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El Gordo: Everything you need to know about Spain’s Christmas lottery

Every year at Christmas, Spaniards go lottery mad, queuing for hours to buy tickets for the famous El Gordo - The Fat One - and this year is no exception.

Spain's Christmas lottery
Winners of the El Gordo lottery in 2019. Photo: OSCAR DEL POZO / AFP

It has taken place every year on December 22nd since 1812 without fail, even through the Spanish Civil War years, and during the coronavirus pandemic, it’s no different. 

The 2021 prize money will total €2.4 billion, with the top prize of €680 million known as El Gordo (the Fat One), being shared between all those with the winning numbers. It works out as a top prize of €400,000 per décimo (more on that later). 

The second prize per décimo is €125,000 and the third is €50,000.

Then there are two fourth prizes (€20,000 per décimo), eight fifth prizes (€6,000 per décimo) and 1,794 prizes of €100 per décimo. 

All in all, there will be 172 million décimos up for sale in total in 2021.

Spain's El Gordo Lottery ticket

This year’s ticket features ‘La Virgen de la Granada’ by Fra Angelico in the Museo del Prado.

With the odds of winning at least something put at one in six, no wonder the Christmas lottery has a whole nation gripped. According to the latest stats, around seven in 10 residents aged between 18 and 75 play the Spanish Christmas lottery.

According to data from the State Lottery and Betting Society of the State (SELAE), Spaniards will invest €66.60 on average in buying lottery tickets for the Christmas draw on December 22, this is one more euro than in 2020. 

READ ALSO: Is there a science to winning Spain’s Christmas lottery?


El Gordo is a Spanish institution and the second oldest lottery in the world. The first Christmas lottery took place on 22nd December 1812 in Cádiz and the event has been taking place on the same day every year since.

Some of the winners from last year’s El Gordo. Photo: OSCAR DEL POZO / AFP

Not even the Spanish Civil War could stop the Christmas lottery, which moved to Valencia when the Republican government had to relocate their capital from Madrid.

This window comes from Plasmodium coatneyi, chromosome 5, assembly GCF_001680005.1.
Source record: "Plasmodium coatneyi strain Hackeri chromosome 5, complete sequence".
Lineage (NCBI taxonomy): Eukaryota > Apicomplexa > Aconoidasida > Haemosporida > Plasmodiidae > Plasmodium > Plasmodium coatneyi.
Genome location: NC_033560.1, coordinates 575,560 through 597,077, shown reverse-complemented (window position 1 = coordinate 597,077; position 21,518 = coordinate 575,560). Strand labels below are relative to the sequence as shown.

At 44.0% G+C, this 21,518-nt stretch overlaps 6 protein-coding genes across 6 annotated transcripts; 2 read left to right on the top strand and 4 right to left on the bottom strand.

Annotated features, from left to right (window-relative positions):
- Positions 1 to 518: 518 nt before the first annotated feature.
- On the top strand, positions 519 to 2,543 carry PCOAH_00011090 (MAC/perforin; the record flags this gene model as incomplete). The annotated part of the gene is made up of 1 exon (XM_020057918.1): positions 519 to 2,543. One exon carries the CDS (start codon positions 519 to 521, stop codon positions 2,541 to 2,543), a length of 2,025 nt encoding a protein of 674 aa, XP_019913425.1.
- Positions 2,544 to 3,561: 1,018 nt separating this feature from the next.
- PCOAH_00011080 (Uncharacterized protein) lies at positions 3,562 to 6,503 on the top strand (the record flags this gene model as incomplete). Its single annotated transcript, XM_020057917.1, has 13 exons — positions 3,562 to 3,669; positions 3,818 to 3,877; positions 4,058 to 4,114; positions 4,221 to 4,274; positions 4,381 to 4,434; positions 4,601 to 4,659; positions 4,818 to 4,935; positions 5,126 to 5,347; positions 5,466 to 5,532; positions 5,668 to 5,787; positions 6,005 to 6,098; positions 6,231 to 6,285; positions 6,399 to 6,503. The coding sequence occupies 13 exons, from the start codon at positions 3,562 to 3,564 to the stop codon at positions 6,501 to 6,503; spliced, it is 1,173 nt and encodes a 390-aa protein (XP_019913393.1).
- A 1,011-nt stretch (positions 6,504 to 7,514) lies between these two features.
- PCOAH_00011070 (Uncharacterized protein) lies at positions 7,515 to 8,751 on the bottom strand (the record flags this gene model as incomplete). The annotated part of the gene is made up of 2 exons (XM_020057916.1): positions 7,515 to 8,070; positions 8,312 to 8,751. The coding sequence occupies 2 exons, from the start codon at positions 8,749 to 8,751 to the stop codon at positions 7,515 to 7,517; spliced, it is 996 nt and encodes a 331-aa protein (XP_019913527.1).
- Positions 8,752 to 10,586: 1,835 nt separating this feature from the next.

After the war, the lottery moved back to Madrid and continued under the regime of the dictator Francisco Franco.

READ ALSO: Where to find traditional British Christmas food in Spain

How it works 

Because so many people in Spain take part in El Gordo, the ticketing system is complicated.

Unlike in the UK, for example, you don’t go into a newsagent and shade in the numbers you want on your lottery card. Instead, lottery shops have certain numbers available. 

This is why the big winners of the Christmas Lottery are usually from the same area: many people have bought tickets from the same shop which holds all the winning tickets.

This assigning of numbers to certain shops means if you want to ‘play’ a particular number, you might have to travel quite a way — or buy your tickets online.

It’s also possible to track down where to buy your preferred number using online search tools like this one from El Mundo.

People queue to buy tickets at the popular “Dona Manolita” lottery outlet in Madrid. Photo: OSCAR DEL POZO / AFP

In terms of prizes, because so many people take part, numbers are repeated up to 172 times. That means if you do win El Gordo, you will be sharing your prize with at least 171 others. This explains why the top individual prize in the biggest lottery in the world comes in at a ‘mere’ €4 million.

One ticket (billete) costs a whopping €200, but many people choose to buy a tenth of a ticket (un décimo) for €20. Even smaller portions of tickets are sold: it is common for businesses to buy a ticket then sell small portions, or ‘participaciones‘, of that ticket to their patrons for €1.

Where to buy them

You can purchase a ticket in a lottery shop but they are also available at local bars, restaurants and through syndicates at workplaces, social clubs etc.  You can also purchase them online.